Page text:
Surely, on the very face of things, information about the nature of the city’s “mistake” would have had to be available from any or all of the neighbours’ complaints, the minutes of the Council meeting, or other public documentation considered at that meeting.  It was, after all, also provided by the complainant to CTV Toronto but nothing was done with the information to provide the viewers with a full and accurate story, on the basis of which the audience would have been able to form its own opinion as to the rights and wrongs of Ms. Alexander’s, the city’s and the neighbours’ positions.

The complainant himself has provided information about the reason for the City’s retraction of the parking space entitlement.  And the complainant has advised that the information was on the public record and was equally accessible via the neighbours themselves, who were, it appears, following the issue very closely.

Worse than all of the foregoing, the report aired information that was irrelevant to the story on which the reporter had focussed and that was, in consequence, actually misleading to the viewers.  First, the broadcast included a video clip of Brown knocking on a door and reporting that the complainant “was not at home when we knocked on his door.”  The Panel is at a loss to understand why that would have been of any relevance to the story.  It was fair enough to report that the local City Councillor “was out of town today and did not return our [CFTO’s] calls.”  That is, after all, directly related to the Council, the permit debate and so on.  But the fact that, during the day, when most people go to work, the complainant neighbour was not there left, if anything, an implication of avoidance on his part, particularly when reported in the same sentence as the absence of the local Councillor.  Indeed, it reflects badly on the broadcast itself, there being no suggestion that the reporter had done his own due diligence in making an effort, beyond a single daytime door-knocking, to reach one or more of the several materially concerned and knowledgeable neighbours.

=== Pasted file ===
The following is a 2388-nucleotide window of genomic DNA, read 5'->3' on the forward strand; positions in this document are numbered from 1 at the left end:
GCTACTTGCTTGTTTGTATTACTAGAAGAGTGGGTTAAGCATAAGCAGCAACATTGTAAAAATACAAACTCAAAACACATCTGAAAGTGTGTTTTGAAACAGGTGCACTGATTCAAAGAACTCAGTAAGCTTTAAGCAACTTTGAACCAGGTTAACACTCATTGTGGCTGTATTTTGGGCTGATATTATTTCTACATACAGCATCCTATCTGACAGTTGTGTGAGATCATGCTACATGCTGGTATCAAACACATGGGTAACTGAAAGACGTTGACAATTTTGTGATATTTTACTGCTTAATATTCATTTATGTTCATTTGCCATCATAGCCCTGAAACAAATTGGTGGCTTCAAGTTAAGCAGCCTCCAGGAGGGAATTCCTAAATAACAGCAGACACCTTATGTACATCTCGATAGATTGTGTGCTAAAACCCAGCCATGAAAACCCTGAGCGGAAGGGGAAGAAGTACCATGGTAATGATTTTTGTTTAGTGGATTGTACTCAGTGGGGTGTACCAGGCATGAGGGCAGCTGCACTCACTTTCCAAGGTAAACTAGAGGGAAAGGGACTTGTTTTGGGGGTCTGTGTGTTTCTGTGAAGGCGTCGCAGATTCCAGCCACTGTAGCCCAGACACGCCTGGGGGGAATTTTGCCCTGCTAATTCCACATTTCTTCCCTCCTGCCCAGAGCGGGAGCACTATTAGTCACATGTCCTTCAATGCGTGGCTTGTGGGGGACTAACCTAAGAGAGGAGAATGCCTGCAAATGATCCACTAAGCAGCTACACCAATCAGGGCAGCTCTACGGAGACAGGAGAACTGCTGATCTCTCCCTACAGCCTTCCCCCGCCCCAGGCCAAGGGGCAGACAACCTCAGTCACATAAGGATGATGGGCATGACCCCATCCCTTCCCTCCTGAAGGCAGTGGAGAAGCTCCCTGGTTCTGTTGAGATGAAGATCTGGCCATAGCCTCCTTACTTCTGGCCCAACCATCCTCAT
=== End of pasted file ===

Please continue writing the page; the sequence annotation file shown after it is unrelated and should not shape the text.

Second, Brown reported that he had “found this financial statement which shows that the neighbour to the south [the complainant] donated three hundred dollars to [local Councillor] Michael Walker’s campaign in last November’s election.”  The clear implication to any reasonable viewer was that there was, at the very least, a link, likely a questionable link, if not outright collusion, between the complainant’s donation and the Councillor’s position on the issue that was central to the story.  The Panel is concerned, not only about the privacy issue (of which more below), but also about the irrelevancy of reporting a small, on the record donation, one made after the meeting of the Council at which the vote to revoke the parking space permit was taken.

All in all, the Panel considers that the broadcaster failed the audience.  It did not provide them, in an accurate, comprehensive and fair manner, with information that would have enabled them to meet the test provided in Clause 5(2) of the CAB Code of Ethics: “The fundamental purpose of news dissemination in a democracy is to enable people to know what is happening, and to understand events so that they may form their own conclusions.”  In fact, it appears to the Panel that the reporter picked and chose the information he wished to disseminate, in order to make his point, in order to present the story the way he believed it should conclude, regardless of the information actually available to him.  Accuracy, thoroughness and fairness were casualties of his approach.  For these reasons, the Panel concludes that the broadcast of the April 27, 2007 story breaches Clauses 5 and 6 of the CAB Code of Ethics and Article 1 of the RTNDA Code of (Journalistic) Ethics.

Steps To Put The Matter Right